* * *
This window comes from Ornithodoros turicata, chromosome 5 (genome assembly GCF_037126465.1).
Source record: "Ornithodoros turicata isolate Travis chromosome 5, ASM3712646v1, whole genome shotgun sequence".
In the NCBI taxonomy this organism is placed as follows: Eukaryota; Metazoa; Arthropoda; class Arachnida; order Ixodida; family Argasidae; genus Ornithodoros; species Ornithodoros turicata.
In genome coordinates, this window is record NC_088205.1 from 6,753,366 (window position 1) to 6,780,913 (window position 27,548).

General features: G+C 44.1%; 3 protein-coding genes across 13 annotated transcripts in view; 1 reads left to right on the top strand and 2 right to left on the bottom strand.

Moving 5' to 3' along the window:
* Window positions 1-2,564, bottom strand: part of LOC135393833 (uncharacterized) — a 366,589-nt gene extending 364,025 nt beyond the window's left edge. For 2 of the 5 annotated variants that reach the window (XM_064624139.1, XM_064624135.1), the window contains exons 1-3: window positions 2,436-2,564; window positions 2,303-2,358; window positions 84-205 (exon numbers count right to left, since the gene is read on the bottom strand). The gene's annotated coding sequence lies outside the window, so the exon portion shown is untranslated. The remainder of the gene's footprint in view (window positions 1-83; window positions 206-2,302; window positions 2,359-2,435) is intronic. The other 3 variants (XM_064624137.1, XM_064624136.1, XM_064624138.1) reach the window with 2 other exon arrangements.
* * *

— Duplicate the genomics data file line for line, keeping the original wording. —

This window comes from Ornithodoros turicata, chromosome 5 (genome assembly GCF_037126465.1).
Source record: "Ornithodoros turicata isolate Travis chromosome 5, ASM3712646v1, whole genome shotgun sequence".
In the NCBI taxonomy this organism is placed as follows: Eukaryota; Metazoa; Arthropoda; class Arachnida; order Ixodida; family Argasidae; genus Ornithodoros; species Ornithodoros turicata.
In genome coordinates, this window is record NC_088205.1 from 6,753,366 (window position 1) to 6,780,913 (window position 27,548).

General features: G+C 44.1%; 3 protein-coding genes across 13 annotated transcripts in view; 1 reads left to right on the top strand and 2 right to left on the bottom strand.

Moving 5' to 3' along the window:
* Window positions 1-2,564, bottom strand: part of LOC135393833 (uncharacterized) — a 366,589-nt gene extending 364,025 nt beyond the window's left edge. For 2 of the 5 annotated variants that reach the window (XM_064624139.1, XM_064624135.1), the window contains exons 1-3: window positions 2,436-2,564; window positions 2,303-2,358; window positions 84-205 (exon numbers count right to left, since the gene is read on the bottom strand). The gene's annotated coding sequence lies outside the window, so the exon portion shown is untranslated. The remainder of the gene's footprint in view (window positions 1-83; window positions 206-2,302; window positions 2,359-2,435) is intronic. The other 3 variants (XM_064624137.1, XM_064624136.1, XM_064624138.1) reach the window with 2 other exon arrangements.